According to Mpumalanga’s MEC of Finance, Economic Development and Tourism, Eric Kholwane, tourism is an integral part of most communities’ lives.

The department will be focusing on tourism infrastructure and tourist attractions in particular, as well as aggressive marketing of the province in 2017.

“The province will further leverage on the existing Memorandums of Understanding with Swaziland, Mozambique, Angola, China and Russia through developing packages according to their needs, investing in infrastructure to improve tourism products, identifying and training tourism operators and working with Kruger Mpumalanga International Airport to conclude the Air Transport strategy,” says MEC Kholwane.

This is great news for Kruger Lowveld Tourism , the tourism division of the Kruger Lowveld Chamber of Business and Tourism, which represents the interests of the majority of tourism and leisure operators in the region.

Lisa Sheard, the Executive Director and Marketing Consultant of KLT, is hopeful that existing tourist attractions operated by the Mpumalanga Tourism and Parks Agency are going to get a much-needed facelift and upgrade in 2017. “This could make a huge difference to the number of visitors to the region,” says Sheard, who expects to see continued growth in international visitors this year, following the 2016 rebound from the 2015 visa debacle.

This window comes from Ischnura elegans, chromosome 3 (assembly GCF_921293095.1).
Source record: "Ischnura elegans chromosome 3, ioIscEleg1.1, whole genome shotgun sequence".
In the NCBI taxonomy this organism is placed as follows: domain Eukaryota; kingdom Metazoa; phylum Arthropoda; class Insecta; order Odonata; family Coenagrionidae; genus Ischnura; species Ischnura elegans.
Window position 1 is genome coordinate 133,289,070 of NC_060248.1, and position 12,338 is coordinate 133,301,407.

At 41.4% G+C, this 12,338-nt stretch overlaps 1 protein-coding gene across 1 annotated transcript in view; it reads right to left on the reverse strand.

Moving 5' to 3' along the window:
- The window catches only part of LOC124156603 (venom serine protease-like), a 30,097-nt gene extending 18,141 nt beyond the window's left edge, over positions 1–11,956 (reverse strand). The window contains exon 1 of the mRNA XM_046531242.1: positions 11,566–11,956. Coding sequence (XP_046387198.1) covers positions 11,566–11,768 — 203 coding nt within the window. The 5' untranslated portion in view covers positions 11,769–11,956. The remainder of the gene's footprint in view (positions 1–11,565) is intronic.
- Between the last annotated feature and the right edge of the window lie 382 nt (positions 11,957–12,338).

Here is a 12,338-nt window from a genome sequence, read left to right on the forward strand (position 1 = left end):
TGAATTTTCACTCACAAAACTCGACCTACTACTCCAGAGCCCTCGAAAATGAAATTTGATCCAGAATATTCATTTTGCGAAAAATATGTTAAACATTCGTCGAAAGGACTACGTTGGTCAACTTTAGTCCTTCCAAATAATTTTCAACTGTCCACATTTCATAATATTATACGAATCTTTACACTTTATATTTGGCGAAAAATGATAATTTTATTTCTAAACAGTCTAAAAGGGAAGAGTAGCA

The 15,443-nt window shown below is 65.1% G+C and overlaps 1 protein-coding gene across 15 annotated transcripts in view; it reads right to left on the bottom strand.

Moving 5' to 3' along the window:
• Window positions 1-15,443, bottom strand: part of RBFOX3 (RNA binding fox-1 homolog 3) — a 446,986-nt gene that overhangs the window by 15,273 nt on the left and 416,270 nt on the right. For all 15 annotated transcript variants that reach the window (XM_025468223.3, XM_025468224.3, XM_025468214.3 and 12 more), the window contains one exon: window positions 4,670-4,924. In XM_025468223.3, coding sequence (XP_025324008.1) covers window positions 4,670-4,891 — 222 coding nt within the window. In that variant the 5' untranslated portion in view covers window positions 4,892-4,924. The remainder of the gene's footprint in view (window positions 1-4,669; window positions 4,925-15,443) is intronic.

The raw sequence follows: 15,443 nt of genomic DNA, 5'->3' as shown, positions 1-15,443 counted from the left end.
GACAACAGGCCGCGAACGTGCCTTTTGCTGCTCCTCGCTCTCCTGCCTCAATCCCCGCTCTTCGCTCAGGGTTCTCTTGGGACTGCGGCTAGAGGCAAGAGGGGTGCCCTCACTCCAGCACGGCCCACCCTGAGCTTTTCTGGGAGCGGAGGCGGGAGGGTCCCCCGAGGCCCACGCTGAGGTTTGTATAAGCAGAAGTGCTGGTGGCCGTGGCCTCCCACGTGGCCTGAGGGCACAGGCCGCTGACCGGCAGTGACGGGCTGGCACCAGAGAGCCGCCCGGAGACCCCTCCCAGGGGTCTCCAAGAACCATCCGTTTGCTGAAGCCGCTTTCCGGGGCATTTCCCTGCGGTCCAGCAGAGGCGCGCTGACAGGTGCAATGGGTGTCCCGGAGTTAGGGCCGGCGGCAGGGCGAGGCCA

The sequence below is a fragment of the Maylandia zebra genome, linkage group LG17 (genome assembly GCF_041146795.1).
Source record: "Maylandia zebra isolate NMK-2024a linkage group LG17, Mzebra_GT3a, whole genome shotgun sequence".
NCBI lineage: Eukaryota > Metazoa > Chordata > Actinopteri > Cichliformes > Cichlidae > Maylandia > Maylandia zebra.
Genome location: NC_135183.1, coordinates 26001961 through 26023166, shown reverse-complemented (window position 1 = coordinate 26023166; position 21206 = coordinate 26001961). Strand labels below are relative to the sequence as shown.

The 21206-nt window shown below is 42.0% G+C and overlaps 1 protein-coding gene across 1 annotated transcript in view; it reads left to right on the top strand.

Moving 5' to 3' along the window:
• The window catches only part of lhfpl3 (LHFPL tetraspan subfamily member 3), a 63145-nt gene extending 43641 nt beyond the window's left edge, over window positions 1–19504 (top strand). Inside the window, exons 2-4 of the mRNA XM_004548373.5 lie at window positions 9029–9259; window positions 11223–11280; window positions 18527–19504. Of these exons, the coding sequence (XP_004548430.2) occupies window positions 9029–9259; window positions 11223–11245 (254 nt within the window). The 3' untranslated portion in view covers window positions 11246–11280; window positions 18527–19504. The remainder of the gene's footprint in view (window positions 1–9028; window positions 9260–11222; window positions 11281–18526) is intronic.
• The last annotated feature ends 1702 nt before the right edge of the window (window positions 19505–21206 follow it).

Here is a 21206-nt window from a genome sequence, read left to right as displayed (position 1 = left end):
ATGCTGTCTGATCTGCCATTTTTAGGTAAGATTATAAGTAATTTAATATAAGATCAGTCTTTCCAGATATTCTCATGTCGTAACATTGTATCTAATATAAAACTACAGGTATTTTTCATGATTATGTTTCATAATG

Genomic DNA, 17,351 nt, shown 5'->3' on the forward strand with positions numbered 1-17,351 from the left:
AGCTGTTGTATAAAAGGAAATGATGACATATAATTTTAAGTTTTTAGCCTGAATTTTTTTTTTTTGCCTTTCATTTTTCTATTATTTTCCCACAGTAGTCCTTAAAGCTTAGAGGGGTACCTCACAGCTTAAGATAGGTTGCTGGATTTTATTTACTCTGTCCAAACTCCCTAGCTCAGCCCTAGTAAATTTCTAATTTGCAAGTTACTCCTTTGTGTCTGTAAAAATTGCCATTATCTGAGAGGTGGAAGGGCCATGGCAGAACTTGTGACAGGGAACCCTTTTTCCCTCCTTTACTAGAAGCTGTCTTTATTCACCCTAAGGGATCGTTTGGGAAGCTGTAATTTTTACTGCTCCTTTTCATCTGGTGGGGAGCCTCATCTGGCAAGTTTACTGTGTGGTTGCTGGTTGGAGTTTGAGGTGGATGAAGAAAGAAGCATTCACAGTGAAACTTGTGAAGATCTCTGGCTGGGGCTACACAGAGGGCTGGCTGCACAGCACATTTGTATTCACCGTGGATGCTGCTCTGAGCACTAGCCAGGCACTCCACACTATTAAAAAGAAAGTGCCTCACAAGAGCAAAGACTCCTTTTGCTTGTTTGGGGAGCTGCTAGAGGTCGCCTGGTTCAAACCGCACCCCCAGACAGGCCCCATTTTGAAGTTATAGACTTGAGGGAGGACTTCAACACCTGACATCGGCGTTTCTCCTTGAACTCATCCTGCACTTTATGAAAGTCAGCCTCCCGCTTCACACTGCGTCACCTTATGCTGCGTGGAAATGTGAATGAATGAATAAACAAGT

Xolani Mthethwa, the Head of Tourism of the MTPA, says that fewer local people go on domestic trips due to the tough economic conditions. “Those who take a trip for leisure purposes, take a shorter trip compared to 2013/2014. In 2017, we will see the domestic market continue to strain due to the economic climate, but international visitor numbers are growing due to the weak Rand. The average occupancy rate for Mpumalanga products over the festive season was 60%,” he says.

Anne Briggs, chairperson of the SATSA Mpumalanga Chapter, is optimistic that the Kruger Lowveld is going to have a busy 2017, judging by forward bookings. “We’ve already had bookings for 2018 and our tour and transfer stats for December 2016 were higher than those in 2015, over the same period,” she says.

 

A boost for Kruger Lowveld’s economy

Some new and iconic tourist attractions are opening in the region in 2017, particularly the Graskop Gorge Lift project which will give visitors the experience of being lowered 51 metres into the gorge in a glass elevator. At the base of the gorge, an extended boardwalk network will provide access to indigenous forest walks, crossings over suspension bridges, bird watching and tree identification spots.  It’s expected that the project – which also consists of shops and a restaurant – will break ground in March 2017 and will be open for business before Christmas.

Add this project to the vast number of tourist attractions in the area – from the Kruger National Park to God’s Window and the Blyde River Canyon – and you’ll understand why the Kruger Lowveld is a must-see destination.

Briggs says there’s nowhere else in the world like the Lowveld. “The diversity of the area is breath-taking, from the Eastern Drakensburg Escarpment to the wild wonders of the Kruger National Park. In addition, the proximity of Swaziland and Maputo add additional interest as they are an easy day trip away from the Lowveld,” she says.